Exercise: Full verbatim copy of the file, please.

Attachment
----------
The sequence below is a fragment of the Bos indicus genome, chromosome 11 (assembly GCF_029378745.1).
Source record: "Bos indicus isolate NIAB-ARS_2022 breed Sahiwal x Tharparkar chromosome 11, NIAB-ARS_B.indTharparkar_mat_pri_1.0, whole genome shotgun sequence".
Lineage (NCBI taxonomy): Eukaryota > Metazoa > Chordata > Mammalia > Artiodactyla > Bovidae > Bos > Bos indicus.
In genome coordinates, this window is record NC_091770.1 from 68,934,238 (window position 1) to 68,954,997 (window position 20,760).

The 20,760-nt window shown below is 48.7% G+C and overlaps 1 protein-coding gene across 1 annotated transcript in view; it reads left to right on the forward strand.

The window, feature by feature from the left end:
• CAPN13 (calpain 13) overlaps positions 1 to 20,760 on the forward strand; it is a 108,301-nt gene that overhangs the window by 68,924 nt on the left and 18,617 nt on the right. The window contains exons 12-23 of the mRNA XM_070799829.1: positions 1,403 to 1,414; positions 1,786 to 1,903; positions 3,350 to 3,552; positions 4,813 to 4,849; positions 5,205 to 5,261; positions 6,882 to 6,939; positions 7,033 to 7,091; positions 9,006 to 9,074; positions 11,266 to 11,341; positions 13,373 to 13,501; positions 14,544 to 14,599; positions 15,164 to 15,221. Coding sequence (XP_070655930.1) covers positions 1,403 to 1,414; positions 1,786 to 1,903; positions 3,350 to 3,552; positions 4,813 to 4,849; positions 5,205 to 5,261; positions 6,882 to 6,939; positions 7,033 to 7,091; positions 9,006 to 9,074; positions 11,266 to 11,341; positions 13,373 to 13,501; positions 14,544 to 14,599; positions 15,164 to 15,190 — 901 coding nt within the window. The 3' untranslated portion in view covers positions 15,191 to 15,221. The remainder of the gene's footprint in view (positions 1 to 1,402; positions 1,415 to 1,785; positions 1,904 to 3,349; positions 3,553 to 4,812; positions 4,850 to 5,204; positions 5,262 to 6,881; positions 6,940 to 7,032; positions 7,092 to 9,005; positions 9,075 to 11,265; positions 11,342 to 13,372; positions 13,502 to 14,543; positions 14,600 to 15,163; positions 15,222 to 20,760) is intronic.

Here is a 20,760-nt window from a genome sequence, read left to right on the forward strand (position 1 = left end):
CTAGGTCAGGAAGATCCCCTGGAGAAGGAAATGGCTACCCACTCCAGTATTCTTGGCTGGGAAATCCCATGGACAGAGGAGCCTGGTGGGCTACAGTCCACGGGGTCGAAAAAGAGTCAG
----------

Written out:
The sequence below is a fragment of the Bos indicus genome, chromosome 11 (assembly GCF_029378745.1).
Source record: "Bos indicus isolate NIAB-ARS_2022 breed Sahiwal x Tharparkar chromosome 11, NIAB-ARS_B.indTharparkar_mat_pri_1.0, whole genome shotgun sequence".
Lineage (NCBI taxonomy): Eukaryota > Metazoa > Chordata > Mammalia > Artiodactyla > Bovidae > Bos > Bos indicus.
In genome coordinates, this window is record NC_091770.1 from 68,934,238 (window position 1) to 68,954,997 (window position 20,760).

The 20,760-nt window shown below is 48.7% G+C and overlaps 1 protein-coding gene across 1 annotated transcript in view; it reads left to right on the forward strand.

The window, feature by feature from the left end:
• CAPN13 (calpain 13) overlaps positions 1 to 20,760 on the forward strand; it is a 108,301-nt gene that overhangs the window by 68,924 nt on the left and 18,617 nt on the right. The window contains exons 12-23 of the mRNA XM_070799829.1: positions 1,403 to 1,414; positions 1,786 to 1,903; positions 3,350 to 3,552; positions 4,813 to 4,849; positions 5,205 to 5,261; positions 6,882 to 6,939; positions 7,033 to 7,091; positions 9,006 to 9,074; positions 11,266 to 11,341; positions 13,373 to 13,501; positions 14,544 to 14,599; positions 15,164 to 15,221. Coding sequence (XP_070655930.1) covers positions 1,403 to 1,414; positions 1,786 to 1,903; positions 3,350 to 3,552; positions 4,813 to 4,849; positions 5,205 to 5,261; positions 6,882 to 6,939; positions 7,033 to 7,091; positions 9,006 to 9,074; positions 11,266 to 11,341; positions 13,373 to 13,501; positions 14,544 to 14,599; positions 15,164 to 15,190 — 901 coding nt within the window. The 3' untranslated portion in view covers positions 15,191 to 15,221. The remainder of the gene's footprint in view (positions 1 to 1,402; positions 1,415 to 1,785; positions 1,904 to 3,349; positions 3,553 to 4,812; positions 4,850 to 5,204; positions 5,262 to 6,881; positions 6,940 to 7,032; positions 7,092 to 9,005; positions 9,075 to 11,265; positions 11,342 to 13,372; positions 13,502 to 14,543; positions 14,600 to 15,163; positions 15,222 to 20,760) is intronic.

Here is a 20,760-nt window from a genome sequence, read left to right on the forward strand (position 1 = left end):
CTAGGTCAGGAAGATCCCCTGGAGAAGGAAATGGCTACCCACTCCAGTATTCTTGGCTGGGAAATCCCATGGACAGAGGAGCCTGGTGGGCTACAGTCCACGGGGTCGAAAAAGAGTCAG